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Mayweather-Pacquiao fight packs an economic punch

Everything about Saturday's welterweight title bout in Las Vegas between the undefeated champion Floyd Mayweather Jr. and challenger Manny Pacquiao is big, especially the money involved.

The Las Vegas Convention and Visitors Authority estimates that the battle, for which boxing fans have been waiting for years, will have an economic impact on the region of more than $150 million, excluding gaming spending. Hotels are expected to be at 95 percent to 99 percent occupancy as fight fans fly in from around the world to watch the match.

"It's going to be a busy weekend," said authority spokesman Jeremy Handel in an interview with CBS MoneyWatch.

Revenue for the fight may hit a record $400 million, with about $200 million going to the 38-year-old Mayweather, who was born in Grand Rapids, Michigan, and with Pacquiao, a 36-year-old native of the Philippines, earning $100 million, according to The Wall Street Journal, which noted that the split was agreed to because of Mayweather's recent pay-per-view track record.

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Fans who want to attend the bout, which some have likened to pugilistic classics like the 1975 "Thrilla in Manila" between Muhammad Ali and Joe Frazier, are going to pay a pretty penny for that experience. Tickets have sold on average for $7,900, the highest price that ticket search engine Seat Geek has ever seen. That's 40 percent higher than the second-most-expensive tickets -- sold for last year's World Cup Final in Brazil.

The single most expensive ticket for Mayweather-Pacquiao fetched $17,850, another high for SeatGeek, according to company spokesman Connor Gregiore.

"Prices for the fight have come down relative to where they were before the public sale last week. The cheapest available seat right now is listed at $3,337, which is more than a $2,000 drop-off from a week ago, when you couldn't find a ticket for less than $5,385," he wrote in an email to CBSMoneyWatch. "Still, floor seats start at more than $18,000 each, and the 'least expensive' ringside seat available is priced at $336,266."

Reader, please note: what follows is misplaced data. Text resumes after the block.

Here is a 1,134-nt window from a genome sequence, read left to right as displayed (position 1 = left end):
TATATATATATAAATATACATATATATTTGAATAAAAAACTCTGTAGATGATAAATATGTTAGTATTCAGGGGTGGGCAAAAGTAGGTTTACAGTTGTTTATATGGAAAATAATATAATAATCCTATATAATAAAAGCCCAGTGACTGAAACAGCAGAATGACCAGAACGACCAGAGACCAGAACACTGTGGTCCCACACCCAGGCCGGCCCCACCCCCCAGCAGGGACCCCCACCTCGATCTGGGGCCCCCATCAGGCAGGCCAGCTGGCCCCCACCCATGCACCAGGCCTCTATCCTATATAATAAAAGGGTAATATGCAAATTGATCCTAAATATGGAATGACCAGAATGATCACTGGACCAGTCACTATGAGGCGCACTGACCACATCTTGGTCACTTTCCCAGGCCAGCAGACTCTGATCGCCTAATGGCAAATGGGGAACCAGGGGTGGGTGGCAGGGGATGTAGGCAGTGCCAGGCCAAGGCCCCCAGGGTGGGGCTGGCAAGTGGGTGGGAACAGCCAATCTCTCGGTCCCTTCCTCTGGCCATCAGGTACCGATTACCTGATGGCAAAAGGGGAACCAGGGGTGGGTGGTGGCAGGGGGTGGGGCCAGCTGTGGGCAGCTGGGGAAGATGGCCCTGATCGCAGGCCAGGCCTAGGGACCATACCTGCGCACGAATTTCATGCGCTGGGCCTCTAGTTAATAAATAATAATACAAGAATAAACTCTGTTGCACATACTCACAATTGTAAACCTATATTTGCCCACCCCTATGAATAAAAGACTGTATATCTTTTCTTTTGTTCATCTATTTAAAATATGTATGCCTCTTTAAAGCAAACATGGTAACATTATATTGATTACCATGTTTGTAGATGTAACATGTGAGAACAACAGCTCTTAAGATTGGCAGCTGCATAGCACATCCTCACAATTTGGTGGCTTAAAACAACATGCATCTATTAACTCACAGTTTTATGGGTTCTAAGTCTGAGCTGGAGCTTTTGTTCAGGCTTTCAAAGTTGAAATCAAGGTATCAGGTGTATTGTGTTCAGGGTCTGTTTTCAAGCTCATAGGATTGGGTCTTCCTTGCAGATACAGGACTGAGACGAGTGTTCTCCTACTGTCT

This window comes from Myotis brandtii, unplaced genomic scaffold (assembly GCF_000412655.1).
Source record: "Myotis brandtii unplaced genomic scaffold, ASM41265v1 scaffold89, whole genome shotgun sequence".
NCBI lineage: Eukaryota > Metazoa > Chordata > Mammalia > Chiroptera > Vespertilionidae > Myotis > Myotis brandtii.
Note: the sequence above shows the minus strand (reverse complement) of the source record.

Gregoire's view was backed up by StubHub spokesman Cameron Papp, who noted that comparisons between the Mayweather-Pacquiao fight and the Super Bowl have their limits because far more seats are available for the NFL's championship. Even so, StubHub estimates that the average ticket price for the fight at about $6,000, which is $2,000 more than the Super Bowl.

"This is such a unique event due to the low inventory, low arena capacity and on-sale taking place just nine days before the fight," Papp wrote. "It's essentially like holding a Super Bowl in an arena with 1/4th the normal capacity and only 5% of tickets going to the public on-sale."

Optimism rides high for pay-per-view sales. The PPV operations of Time Warner's (TWX) HBO and CBS' (CBS) Showtime, which are jointly showing the fight, are charging $89.95 to view the bout. An HD broadcast will cost $10 extra. Previous Mayweather fights cost $64.95. (CBS also is the corporate parent of MoneyWatch.)

According to one source connected with the fight, early orders to watch the telecast are soaring. "We are seeing tremendous, unprecedented numbers of early orders," the source said. "It is indicative of the fact that many of the people who are buying this event are first-time buyers for pay-per-view boxing. ... we have never tested the full capacity of the ordering system." Nonetheless, the source expects Mayweather-Pacquiao to meet or exceed the PPV sales record.

Whether all those fans get their orders processed will be known soon enough.

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